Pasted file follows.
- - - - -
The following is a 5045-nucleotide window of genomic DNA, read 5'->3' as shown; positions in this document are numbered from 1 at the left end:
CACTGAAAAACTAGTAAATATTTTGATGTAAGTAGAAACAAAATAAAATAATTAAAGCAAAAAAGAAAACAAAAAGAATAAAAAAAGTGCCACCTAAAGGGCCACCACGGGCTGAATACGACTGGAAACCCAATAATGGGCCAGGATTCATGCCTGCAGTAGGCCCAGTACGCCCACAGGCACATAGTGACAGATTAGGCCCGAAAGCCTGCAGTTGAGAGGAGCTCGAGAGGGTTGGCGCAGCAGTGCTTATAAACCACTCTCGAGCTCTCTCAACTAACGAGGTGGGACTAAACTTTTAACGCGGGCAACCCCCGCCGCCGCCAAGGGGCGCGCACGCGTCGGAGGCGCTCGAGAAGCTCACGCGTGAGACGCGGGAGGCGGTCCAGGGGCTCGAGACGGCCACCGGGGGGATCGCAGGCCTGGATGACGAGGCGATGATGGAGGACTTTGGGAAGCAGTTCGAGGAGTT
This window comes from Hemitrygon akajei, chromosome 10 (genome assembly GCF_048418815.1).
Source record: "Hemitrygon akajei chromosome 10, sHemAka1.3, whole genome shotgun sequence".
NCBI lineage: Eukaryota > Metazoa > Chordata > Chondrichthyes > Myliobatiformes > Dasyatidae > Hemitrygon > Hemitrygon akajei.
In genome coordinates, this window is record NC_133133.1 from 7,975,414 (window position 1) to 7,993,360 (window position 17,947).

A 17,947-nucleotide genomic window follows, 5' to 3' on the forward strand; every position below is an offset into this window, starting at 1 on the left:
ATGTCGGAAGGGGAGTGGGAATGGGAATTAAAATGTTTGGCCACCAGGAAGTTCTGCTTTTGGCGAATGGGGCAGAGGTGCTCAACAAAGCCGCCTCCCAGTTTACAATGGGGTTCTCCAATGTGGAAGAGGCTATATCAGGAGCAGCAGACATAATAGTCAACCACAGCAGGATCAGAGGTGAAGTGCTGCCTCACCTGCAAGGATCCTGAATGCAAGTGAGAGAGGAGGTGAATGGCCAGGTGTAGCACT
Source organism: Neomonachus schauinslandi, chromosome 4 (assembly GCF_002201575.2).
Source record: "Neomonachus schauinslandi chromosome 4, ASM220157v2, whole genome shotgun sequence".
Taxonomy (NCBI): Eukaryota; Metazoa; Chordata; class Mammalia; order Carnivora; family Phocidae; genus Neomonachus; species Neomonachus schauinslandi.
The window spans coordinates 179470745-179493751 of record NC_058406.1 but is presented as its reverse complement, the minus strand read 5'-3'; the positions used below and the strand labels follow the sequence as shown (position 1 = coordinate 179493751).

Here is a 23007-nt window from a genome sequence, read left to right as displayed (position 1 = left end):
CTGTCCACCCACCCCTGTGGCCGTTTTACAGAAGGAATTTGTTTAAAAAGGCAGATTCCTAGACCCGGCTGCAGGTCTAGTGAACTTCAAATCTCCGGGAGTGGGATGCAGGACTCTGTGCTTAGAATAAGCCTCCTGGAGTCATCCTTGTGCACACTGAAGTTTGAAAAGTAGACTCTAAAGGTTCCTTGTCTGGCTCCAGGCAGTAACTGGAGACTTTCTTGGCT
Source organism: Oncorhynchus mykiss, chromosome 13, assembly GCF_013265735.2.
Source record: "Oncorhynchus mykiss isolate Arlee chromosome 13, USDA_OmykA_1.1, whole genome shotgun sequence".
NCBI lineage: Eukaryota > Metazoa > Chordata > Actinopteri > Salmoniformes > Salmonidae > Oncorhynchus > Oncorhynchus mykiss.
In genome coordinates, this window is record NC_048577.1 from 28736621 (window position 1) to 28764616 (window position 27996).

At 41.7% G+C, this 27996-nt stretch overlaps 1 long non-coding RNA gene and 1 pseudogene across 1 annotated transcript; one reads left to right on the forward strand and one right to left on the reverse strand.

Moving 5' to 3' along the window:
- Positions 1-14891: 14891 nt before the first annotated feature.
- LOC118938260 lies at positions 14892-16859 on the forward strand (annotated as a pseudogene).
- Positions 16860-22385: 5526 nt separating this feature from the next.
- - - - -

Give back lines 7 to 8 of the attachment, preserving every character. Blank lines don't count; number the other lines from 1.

A 17,947-nucleotide genomic window follows, 5' to 3' on the forward strand; every position below is an offset into this window, starting at 1 on the left:
ATGTCGGAAGGGGAGTGGGAATGGGAATTAAAATGTTTGGCCACCAGGAAGTTCTGCTTTTGGCGAATGGGGCAGAGGTGCTCAACAAAGCCGCCTCCCAGTTTACAATGGGGTTCTCCAATGTGGAAGAGGCTATATCAGGAGCAGCAGACATAATAGTCAACCACAGCAGGATCAGAGGTGAAGTGCTGCCTCACCTGCAAGGATCCTGAATGCAAGTGAGAGAGGAGGTGAATGGCCAGGTGTAGCACT